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Blues Guitar Lessons: Self Accompaniment: Dead Thumb

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I have a lot of fun just sitting
around and doing that, you know?
Like when I want to relax I'll pick up
the guitar and I'll just play that.
It's just cool.
And what I like about it is that
I feel like I'm the whole band.
I don't need anybody else.
Because I've got my little
base pattern going.
I'm playing my melodies and
it's all kind of tied together.
In my mind I'm hearing Muddy Waters and
he's singing still a fool.
And, that was such an inspiration to me,
I just feel, it's a pleasure to
just even be able to grab on and
take a ride, and try to emulate some
of that feeling that he put on there.
Now, the style that I'm playing there is,
it's self accompaniment.
In other words, I'm not waiting for
somebody to hit play on the rhythm track.
So I have a bass and drums and
I'm doing it all by myself.
This is the real down home blues style.
Muddy Waters recorded this style in
Chicago on the electric guitar but
before that he was playing it,
as were all of his contemporaries,
down in the Mississippi Delta.
This is just how you play guitar.
There was no real fanfare about it,
it's just you want to play guitar,
you better figure out how to keep time for
And be able to handle the melodies.
So what players would do is
often attach a thumb pick,
make the bottom notes
thump a little bit more.
I'll show you the hybrid picked approach.
The idea is this, this is called dead
thumb which sounds kind of ominous, but
all it really means is that instead
of moving the thumb back and
forth from one string to another,
and this is talking about the old school
where you didn't use a pick at all.
The thumb just lays down on
the root of the chord and
just thumps that note repeatedly
without varying at all.
And when it goes to the next chord,
you find the next root.
And this is why open keys are so
popular because if you wanted to have that
note available to you as accompaniment.
So the idea of it.
I'm using the pick so
you can call it dead pig.
It's all the same.
But now quarter notes.
Start with quarter notes and
we'll up the ante a little bit.
The idea is this.
I've got the open E.
There's no mystery about that bass note.
And the technique of quarter notes.
That's not anything that
we need to learn here.
I'm muting with the heal of my hand
because I want those notes to thump.
And not be too loud.
Now, what I'm going to do with my
bare fingers is play the melody.
So, starting on the high E string
I play that G, but I'm in the key of E.
When I play that G in the key of E,
that's a blue note.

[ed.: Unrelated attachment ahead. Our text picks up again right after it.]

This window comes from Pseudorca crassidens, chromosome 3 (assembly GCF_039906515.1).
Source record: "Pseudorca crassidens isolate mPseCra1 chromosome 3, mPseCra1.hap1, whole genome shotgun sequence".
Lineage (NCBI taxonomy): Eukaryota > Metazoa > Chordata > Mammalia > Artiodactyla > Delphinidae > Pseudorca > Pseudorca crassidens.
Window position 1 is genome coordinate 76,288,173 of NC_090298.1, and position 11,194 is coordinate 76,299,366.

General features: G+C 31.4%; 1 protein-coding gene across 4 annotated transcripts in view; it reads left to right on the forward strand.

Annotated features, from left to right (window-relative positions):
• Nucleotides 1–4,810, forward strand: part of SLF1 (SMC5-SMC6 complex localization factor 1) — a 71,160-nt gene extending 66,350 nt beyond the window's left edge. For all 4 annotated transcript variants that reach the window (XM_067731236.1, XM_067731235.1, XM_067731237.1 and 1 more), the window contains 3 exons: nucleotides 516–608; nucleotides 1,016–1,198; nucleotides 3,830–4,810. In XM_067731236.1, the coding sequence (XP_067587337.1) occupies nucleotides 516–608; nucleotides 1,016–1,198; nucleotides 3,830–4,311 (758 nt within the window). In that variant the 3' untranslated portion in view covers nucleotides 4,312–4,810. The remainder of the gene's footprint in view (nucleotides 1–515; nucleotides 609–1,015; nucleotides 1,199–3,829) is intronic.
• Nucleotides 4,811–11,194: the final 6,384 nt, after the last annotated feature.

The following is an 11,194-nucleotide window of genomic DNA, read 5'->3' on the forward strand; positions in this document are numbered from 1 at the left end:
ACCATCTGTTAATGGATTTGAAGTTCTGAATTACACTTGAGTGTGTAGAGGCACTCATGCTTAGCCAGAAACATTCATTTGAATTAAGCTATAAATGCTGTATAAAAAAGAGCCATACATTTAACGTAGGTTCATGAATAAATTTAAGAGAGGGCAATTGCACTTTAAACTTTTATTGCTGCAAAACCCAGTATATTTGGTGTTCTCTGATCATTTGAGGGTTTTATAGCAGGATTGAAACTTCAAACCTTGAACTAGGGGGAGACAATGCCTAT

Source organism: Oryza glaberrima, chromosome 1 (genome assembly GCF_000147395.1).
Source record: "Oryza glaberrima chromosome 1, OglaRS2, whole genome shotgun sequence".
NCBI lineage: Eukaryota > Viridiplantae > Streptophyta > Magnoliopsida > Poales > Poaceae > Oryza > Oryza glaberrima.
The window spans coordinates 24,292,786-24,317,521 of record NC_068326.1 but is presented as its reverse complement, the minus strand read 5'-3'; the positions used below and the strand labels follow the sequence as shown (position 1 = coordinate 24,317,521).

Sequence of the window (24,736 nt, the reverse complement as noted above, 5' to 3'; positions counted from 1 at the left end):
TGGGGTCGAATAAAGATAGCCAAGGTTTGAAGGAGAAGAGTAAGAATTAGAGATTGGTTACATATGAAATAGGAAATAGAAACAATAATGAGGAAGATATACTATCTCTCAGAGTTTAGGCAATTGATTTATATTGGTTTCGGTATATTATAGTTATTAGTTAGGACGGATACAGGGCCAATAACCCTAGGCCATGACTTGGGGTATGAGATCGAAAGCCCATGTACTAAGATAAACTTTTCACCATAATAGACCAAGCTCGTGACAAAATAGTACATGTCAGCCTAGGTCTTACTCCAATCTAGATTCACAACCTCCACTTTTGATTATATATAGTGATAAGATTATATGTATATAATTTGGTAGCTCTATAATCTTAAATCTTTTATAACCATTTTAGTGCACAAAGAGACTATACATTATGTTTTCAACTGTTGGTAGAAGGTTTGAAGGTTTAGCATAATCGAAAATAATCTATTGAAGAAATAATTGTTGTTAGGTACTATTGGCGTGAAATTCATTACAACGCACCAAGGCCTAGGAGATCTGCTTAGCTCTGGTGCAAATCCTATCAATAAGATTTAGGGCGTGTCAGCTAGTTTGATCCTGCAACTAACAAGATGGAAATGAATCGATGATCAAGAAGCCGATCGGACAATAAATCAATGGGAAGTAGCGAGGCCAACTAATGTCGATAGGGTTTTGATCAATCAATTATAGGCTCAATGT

So I got to make that a blue note.
I got to bend a little bit.
So the pick and
the finger are synchronized.
Okay, now I'm going to alternate
the high G with the open E.
It's like a claw.
Finger comes up.
Pick goes down.
Crossing to the second string.
Now here I can use the middle
finger of my picking hand.
Open second string.
Here I'm using my middle finger and
playing the bluesy sound
there with the flat five.
I can bend it if I want.
Why not?
Land on the fourth string and
I can hammer on.
All the effects that I have available
phrasing wise I can apply to this.
And just a quick recap of our melody so
Up in the.
Very familiar stuff, okay.
Now, let's do this.
Instead of playing quarter notes,
I'm going to play a shuffle.
In the bottom.
back to my melody.
I'm going to shuffle the melody.
now as long as
he rhythm of
the melody and
the rhythm of
the bass are identical.
It's pretty easy to make that happen.
It just takes a little bit of practice to
get your hand to spread out like that.
The fun begins when you start to
syncopate the melody and play rhythms in
the melody that are slightly different
than the rhythms in the bass.
For example,
Now what I'm playing there
is I'm playing a triplet.
That's the rhythm [INAUDIBLE], but
I'm adding a melody to it.
Now sometimes, it's like patting
your head and rubbing your stomach.
It's just, what?
Is going on.
The key word in all of this stuff,
any of these techniques that involve two
things happening at once is slow down.
Slow it down to where you can really
hear and think about the next note.
And don't try to shove it,
you know, into your consciousness.
Because it won't fit.
So I can take that down to.
Just open E string.
And then add the extra note.
And so now my brain is split, but
I'm able to sort of tell myself to keep
the pick separate from the finger.
see there the,
don't want that
now if you didn't
have the bass going,
and I said
You'd say what
are we doing that for?
That's easy.
I know how to do that right?
So adding the bass is what
creates all of the complication.
Because you have to keep those
two sounds going simultaneously.
So pick a melody.